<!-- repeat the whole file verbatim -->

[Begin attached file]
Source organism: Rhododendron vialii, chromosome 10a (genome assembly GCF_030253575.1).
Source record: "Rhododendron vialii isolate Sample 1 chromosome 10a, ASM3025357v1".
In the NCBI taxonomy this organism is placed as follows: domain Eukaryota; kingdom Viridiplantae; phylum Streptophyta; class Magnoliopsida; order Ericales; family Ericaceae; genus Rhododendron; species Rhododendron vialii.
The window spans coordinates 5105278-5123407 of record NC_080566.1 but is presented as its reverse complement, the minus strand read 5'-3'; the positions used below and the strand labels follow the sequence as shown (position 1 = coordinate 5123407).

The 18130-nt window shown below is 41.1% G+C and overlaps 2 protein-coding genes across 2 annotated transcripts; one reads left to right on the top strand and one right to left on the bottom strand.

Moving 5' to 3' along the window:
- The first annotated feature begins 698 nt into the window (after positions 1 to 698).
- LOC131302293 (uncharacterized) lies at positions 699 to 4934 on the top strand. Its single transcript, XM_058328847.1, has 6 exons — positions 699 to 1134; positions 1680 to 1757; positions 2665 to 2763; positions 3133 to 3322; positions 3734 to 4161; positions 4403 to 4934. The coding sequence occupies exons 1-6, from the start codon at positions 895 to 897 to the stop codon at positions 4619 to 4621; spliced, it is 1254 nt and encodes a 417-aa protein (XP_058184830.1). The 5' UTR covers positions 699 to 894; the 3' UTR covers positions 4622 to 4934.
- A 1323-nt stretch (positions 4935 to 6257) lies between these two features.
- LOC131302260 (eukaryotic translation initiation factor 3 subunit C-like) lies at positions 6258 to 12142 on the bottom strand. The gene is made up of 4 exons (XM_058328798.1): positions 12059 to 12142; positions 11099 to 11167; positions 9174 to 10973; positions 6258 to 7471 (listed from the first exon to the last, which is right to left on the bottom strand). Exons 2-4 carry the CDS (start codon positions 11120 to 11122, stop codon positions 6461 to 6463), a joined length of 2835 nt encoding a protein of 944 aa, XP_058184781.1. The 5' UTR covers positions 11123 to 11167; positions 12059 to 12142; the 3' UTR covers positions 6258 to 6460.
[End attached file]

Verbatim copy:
Source organism: Rhododendron vialii, chromosome 10a (genome assembly GCF_030253575.1).
Source record: "Rhododendron vialii isolate Sample 1 chromosome 10a, ASM3025357v1".
In the NCBI taxonomy this organism is placed as follows: domain Eukaryota; kingdom Viridiplantae; phylum Streptophyta; class Magnoliopsida; order Ericales; family Ericaceae; genus Rhododendron; species Rhododendron vialii.
The window spans coordinates 5105278-5123407 of record NC_080566.1 but is presented as its reverse complement, the minus strand read 5'-3'; the positions used below and the strand labels follow the sequence as shown (position 1 = coordinate 5123407).

The 18130-nt window shown below is 41.1% G+C and overlaps 2 protein-coding genes across 2 annotated transcripts; one reads left to right on the top strand and one right to left on the bottom strand.

Moving 5' to 3' along the window:
- The first annotated feature begins 698 nt into the window (after positions 1 to 698).
- LOC131302293 (uncharacterized) lies at positions 699 to 4934 on the top strand. Its single transcript, XM_058328847.1, has 6 exons — positions 699 to 1134; positions 1680 to 1757; positions 2665 to 2763; positions 3133 to 3322; positions 3734 to 4161; positions 4403 to 4934. The coding sequence occupies exons 1-6, from the start codon at positions 895 to 897 to the stop codon at positions 4619 to 4621; spliced, it is 1254 nt and encodes a 417-aa protein (XP_058184830.1). The 5' UTR covers positions 699 to 894; the 3' UTR covers positions 4622 to 4934.
- A 1323-nt stretch (positions 4935 to 6257) lies between these two features.
- LOC131302260 (eukaryotic translation initiation factor 3 subunit C-like) lies at positions 6258 to 12142 on the bottom strand. The gene is made up of 4 exons (XM_058328798.1): positions 12059 to 12142; positions 11099 to 11167; positions 9174 to 10973; positions 6258 to 7471 (listed from the first exon to the last, which is right to left on the bottom strand). Exons 2-4 carry the CDS (start codon positions 11120 to 11122, stop codon positions 6461 to 6463), a joined length of 2835 nt encoding a protein of 944 aa, XP_058184781.1. The 5' UTR covers positions 11123 to 11167; positions 12059 to 12142; the 3' UTR covers positions 6258 to 6460.